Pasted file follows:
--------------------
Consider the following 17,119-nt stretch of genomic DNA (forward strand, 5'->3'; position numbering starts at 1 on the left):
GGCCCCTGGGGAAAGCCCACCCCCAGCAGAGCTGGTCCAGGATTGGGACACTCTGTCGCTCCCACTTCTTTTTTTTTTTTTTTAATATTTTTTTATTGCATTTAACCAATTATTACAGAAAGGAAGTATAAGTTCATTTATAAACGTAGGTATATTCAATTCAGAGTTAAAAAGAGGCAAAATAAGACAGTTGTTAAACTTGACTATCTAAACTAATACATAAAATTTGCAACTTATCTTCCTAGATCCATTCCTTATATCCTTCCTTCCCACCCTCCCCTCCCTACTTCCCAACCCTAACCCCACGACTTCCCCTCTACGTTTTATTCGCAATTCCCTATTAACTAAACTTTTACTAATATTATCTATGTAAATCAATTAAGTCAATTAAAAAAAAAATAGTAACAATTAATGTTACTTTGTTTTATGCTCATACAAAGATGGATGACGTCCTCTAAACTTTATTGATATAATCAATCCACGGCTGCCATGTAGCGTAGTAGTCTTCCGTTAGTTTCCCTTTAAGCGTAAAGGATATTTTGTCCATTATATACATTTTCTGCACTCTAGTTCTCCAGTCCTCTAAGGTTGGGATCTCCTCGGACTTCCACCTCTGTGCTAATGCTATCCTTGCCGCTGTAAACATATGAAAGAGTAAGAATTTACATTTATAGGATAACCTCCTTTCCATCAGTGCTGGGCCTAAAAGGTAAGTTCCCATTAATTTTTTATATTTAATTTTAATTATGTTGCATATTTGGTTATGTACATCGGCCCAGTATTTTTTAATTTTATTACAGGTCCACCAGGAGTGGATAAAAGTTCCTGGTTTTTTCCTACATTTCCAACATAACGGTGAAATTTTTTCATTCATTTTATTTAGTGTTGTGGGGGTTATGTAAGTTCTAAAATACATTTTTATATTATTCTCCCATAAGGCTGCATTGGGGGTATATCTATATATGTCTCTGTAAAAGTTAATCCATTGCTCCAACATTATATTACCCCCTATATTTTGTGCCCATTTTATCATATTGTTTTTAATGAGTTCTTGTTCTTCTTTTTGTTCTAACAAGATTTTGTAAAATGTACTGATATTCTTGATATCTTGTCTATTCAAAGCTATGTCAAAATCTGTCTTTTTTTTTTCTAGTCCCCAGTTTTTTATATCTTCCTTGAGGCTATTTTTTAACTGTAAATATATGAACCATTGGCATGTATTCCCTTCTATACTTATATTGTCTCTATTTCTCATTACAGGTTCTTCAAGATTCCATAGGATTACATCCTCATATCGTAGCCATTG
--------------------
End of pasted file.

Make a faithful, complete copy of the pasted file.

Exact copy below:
Consider the following 17,119-nt stretch of genomic DNA (forward strand, 5'->3'; position numbering starts at 1 on the left):
GGCCCCTGGGGAAAGCCCACCCCCAGCAGAGCTGGTCCAGGATTGGGACACTCTGTCGCTCCCACTTCTTTTTTTTTTTTTTTAATATTTTTTTATTGCATTTAACCAATTATTACAGAAAGGAAGTATAAGTTCATTTATAAACGTAGGTATATTCAATTCAGAGTTAAAAAGAGGCAAAATAAGACAGTTGTTAAACTTGACTATCTAAACTAATACATAAAATTTGCAACTTATCTTCCTAGATCCATTCCTTATATCCTTCCTTCCCACCCTCCCCTCCCTACTTCCCAACCCTAACCCCACGACTTCCCCTCTACGTTTTATTCGCAATTCCCTATTAACTAAACTTTTACTAATATTATCTATGTAAATCAATTAAGTCAATTAAAAAAAAAATAGTAACAATTAATGTTACTTTGTTTTATGCTCATACAAAGATGGATGACGTCCTCTAAACTTTATTGATATAATCAATCCACGGCTGCCATGTAGCGTAGTAGTCTTCCGTTAGTTTCCCTTTAAGCGTAAAGGATATTTTGTCCATTATATACATTTTCTGCACTCTAGTTCTCCAGTCCTCTAAGGTTGGGATCTCCTCGGACTTCCACCTCTGTGCTAATGCTATCCTTGCCGCTGTAAACATATGAAAGAGTAAGAATTTACATTTATAGGATAACCTCCTTTCCATCAGTGCTGGGCCTAAAAGGTAAGTTCCCATTAATTTTTTATATTTAATTTTAATTATGTTGCATATTTGGTTATGTACATCGGCCCAGTATTTTTTAATTTTATTACAGGTCCACCAGGAGTGGATAAAAGTTCCTGGTTTTTTCCTACATTTCCAACATAACGGTGAAATTTTTTCATTCATTTTATTTAGTGTTGTGGGGGTTATGTAAGTTCTAAAATACATTTTTATATTATTCTCCCATAAGGCTGCATTGGGGGTATATCTATATATGTCTCTGTAAAAGTTAATCCATTGCTCCAACATTATATTACCCCCTATATTTTGTGCCCATTTTATCATATTGTTTTTAATGAGTTCTTGTTCTTCTTTTTGTTCTAACAAGATTTTGTAAAATGTACTGATATTCTTGATATCTTGTCTATTCAAAGCTATGTCAAAATCTGTCTTTTTTTTTTCTAGTCCCCAGTTTTTTATATCTTCCTTGAGGCTATTTTTTAACTGTAAATATATGAACCATTGGCATGTATTCCCTTCTATACTTATATTGTCTCTATTTCTCATTACAGGTTCTTCAAGATTCCATAGGATTACATCCTCATATCGTAGCCATTG